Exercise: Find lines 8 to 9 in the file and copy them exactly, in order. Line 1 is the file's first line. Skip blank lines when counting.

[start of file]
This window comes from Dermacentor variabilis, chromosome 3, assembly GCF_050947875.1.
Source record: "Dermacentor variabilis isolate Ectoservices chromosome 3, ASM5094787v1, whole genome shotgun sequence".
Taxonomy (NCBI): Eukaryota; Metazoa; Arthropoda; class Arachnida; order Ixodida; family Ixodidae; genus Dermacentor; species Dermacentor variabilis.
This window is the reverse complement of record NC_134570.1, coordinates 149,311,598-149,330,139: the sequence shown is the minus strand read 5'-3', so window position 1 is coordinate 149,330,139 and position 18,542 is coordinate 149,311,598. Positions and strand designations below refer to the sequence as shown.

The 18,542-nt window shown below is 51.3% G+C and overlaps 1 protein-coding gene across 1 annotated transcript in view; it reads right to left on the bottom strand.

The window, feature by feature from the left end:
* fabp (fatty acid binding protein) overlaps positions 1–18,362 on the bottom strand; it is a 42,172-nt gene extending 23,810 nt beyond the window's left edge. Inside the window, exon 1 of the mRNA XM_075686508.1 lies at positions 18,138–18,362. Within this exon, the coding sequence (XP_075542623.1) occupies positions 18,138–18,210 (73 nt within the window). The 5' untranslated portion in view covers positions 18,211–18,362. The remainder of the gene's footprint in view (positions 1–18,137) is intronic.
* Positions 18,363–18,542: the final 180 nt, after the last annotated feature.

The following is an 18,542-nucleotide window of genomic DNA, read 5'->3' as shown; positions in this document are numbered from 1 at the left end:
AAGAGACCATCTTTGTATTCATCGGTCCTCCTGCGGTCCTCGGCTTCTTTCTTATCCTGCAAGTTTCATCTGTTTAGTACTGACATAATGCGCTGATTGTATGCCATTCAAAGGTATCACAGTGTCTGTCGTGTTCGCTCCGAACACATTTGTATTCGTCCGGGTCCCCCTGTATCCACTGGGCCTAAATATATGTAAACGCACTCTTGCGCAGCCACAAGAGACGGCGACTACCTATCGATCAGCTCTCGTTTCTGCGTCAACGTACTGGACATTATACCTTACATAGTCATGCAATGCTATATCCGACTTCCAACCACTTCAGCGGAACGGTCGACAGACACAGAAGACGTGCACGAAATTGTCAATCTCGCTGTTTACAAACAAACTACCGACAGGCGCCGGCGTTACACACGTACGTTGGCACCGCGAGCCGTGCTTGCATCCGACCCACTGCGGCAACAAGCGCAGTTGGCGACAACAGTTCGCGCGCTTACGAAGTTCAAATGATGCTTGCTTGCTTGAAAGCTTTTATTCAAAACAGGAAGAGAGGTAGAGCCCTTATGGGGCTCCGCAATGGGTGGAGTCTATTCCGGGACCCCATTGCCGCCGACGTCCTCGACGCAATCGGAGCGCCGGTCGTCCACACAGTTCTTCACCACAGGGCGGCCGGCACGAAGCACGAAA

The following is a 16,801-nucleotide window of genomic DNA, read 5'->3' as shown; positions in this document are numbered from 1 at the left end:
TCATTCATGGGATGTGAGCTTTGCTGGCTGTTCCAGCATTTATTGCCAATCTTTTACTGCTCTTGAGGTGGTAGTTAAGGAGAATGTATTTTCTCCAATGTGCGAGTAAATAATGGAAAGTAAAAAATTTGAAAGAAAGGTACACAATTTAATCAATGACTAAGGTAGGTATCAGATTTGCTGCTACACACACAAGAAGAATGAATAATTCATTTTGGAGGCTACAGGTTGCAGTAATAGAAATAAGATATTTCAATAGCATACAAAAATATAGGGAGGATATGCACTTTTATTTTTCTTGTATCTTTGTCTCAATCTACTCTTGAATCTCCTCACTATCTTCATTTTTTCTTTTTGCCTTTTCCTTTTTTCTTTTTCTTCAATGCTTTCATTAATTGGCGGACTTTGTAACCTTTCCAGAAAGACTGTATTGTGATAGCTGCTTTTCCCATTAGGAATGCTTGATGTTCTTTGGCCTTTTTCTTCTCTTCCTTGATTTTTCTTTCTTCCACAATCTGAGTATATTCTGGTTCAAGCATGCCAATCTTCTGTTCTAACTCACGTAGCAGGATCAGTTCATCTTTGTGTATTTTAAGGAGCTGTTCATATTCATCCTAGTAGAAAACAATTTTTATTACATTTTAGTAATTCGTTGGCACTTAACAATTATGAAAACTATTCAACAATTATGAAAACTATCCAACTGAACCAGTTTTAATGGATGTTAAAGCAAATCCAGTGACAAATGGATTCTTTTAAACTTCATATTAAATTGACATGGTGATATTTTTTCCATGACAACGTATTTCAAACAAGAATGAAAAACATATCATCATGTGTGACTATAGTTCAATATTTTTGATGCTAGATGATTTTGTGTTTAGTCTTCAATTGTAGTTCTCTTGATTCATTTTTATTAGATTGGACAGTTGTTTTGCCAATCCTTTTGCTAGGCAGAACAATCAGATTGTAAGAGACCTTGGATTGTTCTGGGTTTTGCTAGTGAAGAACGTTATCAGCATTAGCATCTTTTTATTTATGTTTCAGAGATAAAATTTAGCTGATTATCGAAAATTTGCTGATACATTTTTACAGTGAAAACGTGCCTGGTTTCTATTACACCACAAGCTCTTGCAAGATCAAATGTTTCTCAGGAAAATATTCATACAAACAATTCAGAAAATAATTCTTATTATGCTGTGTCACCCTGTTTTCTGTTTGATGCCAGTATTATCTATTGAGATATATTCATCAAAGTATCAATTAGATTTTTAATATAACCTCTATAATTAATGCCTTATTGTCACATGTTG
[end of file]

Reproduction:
* Positions 18,363–18,542: the final 180 nt, after the last annotated feature.

The following is an 18,542-nucleotide window of genomic DNA, read 5'->3' as shown; positions in this document are numbered from 1 at the left end: